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Episode · 1 year ago

Lecture 9 THE QUESTION OF TRUTH

ABOUT THIS EPISODE

This lecture sets the question of truth against the backdrop of consciousness: the stage upon which truth is conceived about reality, based on our perceptions of it. The language of reality is thus translated in the language of our sensitivity, besides other human languages posing a problem of fidelity to their model.

Meditation Time. Lecture Nine, the question of truth. When dealing with the concept of truth, we must frame the question as follows. Since reality, as far as we are concerned, takes place nowhere but in the mind as an object of perception. What is the nature of this essential stage on which rests any hope of seeing the truth about reality? There are two opposite and complementary viewpoints from which we can describe the mind, the inner side, made of Mental States, and the outer side, made of neurobiological processes. Neither causes the other, although changes in mental states always a company changes in neurobiological processes, and vice versa. These states and processes show the two sided,...

IFF unified nature of the mind. In all likelihood, the universe as a whole, which includes the Mind, plus an evolutionary process leading to it by degrees from the most simple to the most complex things, presents the same fundamental characteristic. Here, the implicit hypothesis is that there exists both a universal inner side and a universal outer side that together form the universal whole as a dual but unitary system. Of course, it must be understood that these two sides vary in tandem proportionally to the level of simplicity or complexity of each thing. Let us start with the following definition of truth. A faithful representation of the outer reality by our inner self. According to Science, this representation is a mental construct based on sensory stimuli that provide different clues, visual, auditory,...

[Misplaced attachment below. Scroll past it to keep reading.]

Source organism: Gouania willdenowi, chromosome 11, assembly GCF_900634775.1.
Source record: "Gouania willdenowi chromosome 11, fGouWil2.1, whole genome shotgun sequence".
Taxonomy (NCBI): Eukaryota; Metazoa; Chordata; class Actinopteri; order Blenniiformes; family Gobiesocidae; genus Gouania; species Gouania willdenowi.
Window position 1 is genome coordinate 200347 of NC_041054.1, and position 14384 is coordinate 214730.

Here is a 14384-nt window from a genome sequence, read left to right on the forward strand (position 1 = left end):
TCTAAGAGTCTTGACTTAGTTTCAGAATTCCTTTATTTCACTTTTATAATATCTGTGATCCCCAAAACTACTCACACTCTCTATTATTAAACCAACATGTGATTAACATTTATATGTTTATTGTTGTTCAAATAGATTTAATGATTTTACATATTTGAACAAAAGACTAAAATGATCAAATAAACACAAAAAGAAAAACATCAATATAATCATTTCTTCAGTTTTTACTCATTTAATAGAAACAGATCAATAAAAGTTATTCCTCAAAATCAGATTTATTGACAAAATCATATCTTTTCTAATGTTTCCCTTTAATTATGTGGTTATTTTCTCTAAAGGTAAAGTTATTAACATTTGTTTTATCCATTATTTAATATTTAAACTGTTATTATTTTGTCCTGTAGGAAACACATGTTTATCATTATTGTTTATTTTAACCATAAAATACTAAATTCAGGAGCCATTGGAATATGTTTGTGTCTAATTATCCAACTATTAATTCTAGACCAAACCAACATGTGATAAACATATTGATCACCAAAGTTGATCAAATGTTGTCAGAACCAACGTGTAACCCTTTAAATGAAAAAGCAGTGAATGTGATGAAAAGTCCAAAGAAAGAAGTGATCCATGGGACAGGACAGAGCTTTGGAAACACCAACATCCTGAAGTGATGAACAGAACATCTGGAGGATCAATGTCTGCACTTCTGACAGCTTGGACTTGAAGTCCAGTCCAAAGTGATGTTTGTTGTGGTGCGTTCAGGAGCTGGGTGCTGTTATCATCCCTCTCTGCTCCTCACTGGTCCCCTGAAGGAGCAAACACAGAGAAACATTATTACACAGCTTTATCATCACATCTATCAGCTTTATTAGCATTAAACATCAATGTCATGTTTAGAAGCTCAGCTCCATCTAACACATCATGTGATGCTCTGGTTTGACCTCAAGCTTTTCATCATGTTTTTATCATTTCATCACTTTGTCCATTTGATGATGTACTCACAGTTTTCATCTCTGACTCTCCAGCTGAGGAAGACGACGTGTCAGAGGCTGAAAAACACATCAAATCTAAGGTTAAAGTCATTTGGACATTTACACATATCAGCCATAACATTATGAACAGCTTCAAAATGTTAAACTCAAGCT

...all factory, gustatory or tactle about the presence of physical things in the world as parts of this multiple world or components of complex things. In short, it is a translation of the language of reality in the language of our sensitivity. Beyond that, further translations ensue in various human languages, including mathematics. In what sense can these translations be true to their model, IE, reality itself? From a physical perspective? Two examples shall help us answer this question. A dog, as we see it with the naked eye, and the English word dog have nothing in common morphologically, and neither does a protein, as seen through a microscope, and the English word protein. But that,...

...for all intents and purposes, is secondary. Of Great Import However, is how a dog and a protein relate to their environment in all manner of behaviors and what physical features they have from a structural and functional viewpoint. And it's so conveniently happens that these behaviors, in these physical features, which reveal the nature of this dog and this protein, are equally expressible by any standard body of symbols. The same can be said of everything else in the universe, provided it enters our field of consciousness via our senses, augmented or not by scientific instruments. That said, isn't the language of our sensitivity, versus human languages, likely to be morphologically closer to the reality of its physical model? It could therefore be an analog that is capable of yielding immediate and practical information about size, shape and consistency, among other aspects. Admittedly, analog is...